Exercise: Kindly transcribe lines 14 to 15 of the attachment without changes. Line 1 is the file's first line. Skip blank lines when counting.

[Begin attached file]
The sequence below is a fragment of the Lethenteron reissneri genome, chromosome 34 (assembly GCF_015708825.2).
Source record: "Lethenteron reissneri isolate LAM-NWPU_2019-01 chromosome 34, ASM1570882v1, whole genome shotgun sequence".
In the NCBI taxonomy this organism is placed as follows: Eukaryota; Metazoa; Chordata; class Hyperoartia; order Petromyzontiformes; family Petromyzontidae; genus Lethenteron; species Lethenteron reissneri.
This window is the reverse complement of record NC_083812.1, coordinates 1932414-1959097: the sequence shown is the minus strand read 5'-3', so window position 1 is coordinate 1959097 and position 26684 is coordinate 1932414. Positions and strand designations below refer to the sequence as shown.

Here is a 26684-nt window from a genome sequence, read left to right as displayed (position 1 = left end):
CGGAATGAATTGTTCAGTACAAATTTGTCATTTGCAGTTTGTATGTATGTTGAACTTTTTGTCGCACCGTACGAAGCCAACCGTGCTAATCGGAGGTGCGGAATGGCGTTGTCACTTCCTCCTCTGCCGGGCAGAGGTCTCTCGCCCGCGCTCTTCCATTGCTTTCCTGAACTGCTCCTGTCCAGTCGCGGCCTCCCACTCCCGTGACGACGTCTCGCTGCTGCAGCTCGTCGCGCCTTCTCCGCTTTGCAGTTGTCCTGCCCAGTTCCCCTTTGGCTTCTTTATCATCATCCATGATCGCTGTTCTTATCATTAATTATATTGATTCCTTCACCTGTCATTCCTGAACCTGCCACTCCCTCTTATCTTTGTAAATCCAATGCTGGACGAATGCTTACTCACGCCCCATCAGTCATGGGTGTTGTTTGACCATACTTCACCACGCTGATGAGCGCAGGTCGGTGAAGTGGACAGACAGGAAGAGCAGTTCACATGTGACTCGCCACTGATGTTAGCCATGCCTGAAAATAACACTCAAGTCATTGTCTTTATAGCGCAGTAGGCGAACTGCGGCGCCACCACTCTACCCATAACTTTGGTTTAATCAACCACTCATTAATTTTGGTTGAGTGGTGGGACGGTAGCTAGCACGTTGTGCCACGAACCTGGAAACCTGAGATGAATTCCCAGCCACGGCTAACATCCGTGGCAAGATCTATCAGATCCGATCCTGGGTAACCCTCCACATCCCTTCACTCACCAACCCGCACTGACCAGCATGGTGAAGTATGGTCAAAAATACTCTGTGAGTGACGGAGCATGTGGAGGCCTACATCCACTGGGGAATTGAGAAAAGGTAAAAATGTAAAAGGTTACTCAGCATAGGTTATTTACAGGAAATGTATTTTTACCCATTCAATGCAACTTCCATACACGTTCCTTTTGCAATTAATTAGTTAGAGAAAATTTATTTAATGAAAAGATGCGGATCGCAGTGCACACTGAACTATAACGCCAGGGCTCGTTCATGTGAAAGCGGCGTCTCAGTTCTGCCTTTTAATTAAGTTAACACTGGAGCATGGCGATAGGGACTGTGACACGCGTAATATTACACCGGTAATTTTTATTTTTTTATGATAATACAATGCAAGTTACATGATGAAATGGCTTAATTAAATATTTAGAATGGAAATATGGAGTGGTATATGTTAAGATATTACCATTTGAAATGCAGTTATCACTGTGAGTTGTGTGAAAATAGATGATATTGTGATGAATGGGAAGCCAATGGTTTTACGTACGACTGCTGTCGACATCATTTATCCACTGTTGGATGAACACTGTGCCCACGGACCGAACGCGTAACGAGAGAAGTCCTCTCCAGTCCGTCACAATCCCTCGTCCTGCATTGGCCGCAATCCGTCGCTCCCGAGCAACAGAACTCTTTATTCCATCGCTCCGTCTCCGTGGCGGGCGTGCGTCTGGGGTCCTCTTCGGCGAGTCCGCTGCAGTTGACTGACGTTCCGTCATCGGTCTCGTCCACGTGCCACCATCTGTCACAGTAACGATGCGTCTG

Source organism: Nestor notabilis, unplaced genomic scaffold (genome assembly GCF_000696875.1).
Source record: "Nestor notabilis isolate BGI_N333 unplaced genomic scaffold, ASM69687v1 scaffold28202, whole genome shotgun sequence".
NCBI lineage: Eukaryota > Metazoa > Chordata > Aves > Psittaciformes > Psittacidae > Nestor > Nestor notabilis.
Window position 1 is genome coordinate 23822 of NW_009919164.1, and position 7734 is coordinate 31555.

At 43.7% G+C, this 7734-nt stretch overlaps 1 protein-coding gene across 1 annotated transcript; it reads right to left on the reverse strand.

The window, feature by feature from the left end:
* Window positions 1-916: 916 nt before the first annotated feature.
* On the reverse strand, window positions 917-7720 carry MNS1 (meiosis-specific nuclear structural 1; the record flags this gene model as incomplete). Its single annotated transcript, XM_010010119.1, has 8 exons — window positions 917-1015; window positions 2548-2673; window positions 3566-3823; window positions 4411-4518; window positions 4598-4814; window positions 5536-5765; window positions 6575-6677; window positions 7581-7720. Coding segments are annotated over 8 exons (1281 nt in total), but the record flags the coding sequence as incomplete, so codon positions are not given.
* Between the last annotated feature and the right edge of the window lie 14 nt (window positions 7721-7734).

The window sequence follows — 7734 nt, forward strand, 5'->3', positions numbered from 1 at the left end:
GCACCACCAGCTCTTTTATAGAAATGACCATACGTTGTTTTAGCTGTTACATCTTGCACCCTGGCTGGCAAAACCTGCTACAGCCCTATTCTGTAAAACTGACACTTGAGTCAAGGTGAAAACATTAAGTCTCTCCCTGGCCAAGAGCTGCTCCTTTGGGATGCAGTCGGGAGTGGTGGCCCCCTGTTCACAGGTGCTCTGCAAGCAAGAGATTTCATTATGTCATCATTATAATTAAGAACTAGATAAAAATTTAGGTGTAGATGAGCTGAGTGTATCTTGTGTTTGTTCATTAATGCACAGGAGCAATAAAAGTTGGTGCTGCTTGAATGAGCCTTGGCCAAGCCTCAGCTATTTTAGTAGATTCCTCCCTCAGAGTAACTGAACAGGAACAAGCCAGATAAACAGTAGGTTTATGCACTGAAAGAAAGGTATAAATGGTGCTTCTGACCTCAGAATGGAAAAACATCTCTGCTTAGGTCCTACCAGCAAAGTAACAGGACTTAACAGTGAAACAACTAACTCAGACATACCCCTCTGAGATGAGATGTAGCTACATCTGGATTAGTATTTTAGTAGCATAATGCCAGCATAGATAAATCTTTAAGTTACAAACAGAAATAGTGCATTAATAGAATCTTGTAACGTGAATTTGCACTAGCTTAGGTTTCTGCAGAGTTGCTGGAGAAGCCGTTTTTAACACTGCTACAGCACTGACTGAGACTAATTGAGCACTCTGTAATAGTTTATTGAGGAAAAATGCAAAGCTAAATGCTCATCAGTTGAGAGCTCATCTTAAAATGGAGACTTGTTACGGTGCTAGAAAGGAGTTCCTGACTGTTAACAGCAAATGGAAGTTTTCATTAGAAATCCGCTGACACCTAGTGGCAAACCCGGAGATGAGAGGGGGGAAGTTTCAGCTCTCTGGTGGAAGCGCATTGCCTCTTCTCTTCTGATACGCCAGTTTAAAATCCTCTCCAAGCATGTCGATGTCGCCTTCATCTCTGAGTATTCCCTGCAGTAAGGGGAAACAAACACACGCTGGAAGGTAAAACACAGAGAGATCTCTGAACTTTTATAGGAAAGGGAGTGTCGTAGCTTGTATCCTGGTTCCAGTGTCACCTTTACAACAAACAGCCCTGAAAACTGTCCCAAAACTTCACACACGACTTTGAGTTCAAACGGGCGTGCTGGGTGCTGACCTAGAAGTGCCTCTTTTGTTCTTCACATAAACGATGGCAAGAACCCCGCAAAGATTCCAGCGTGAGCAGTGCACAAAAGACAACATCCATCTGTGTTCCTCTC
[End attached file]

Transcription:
* On the reverse strand, window positions 917-7720 carry MNS1 (meiosis-specific nuclear structural 1; the record flags this gene model as incomplete). Its single annotated transcript, XM_010010119.1, has 8 exons — window positions 917-1015; window positions 2548-2673; window positions 3566-3823; window positions 4411-4518; window positions 4598-4814; window positions 5536-5765; window positions 6575-6677; window positions 7581-7720. Coding segments are annotated over 8 exons (1281 nt in total), but the record flags the coding sequence as incomplete, so codon positions are not given.
* Between the last annotated feature and the right edge of the window lie 14 nt (window positions 7721-7734).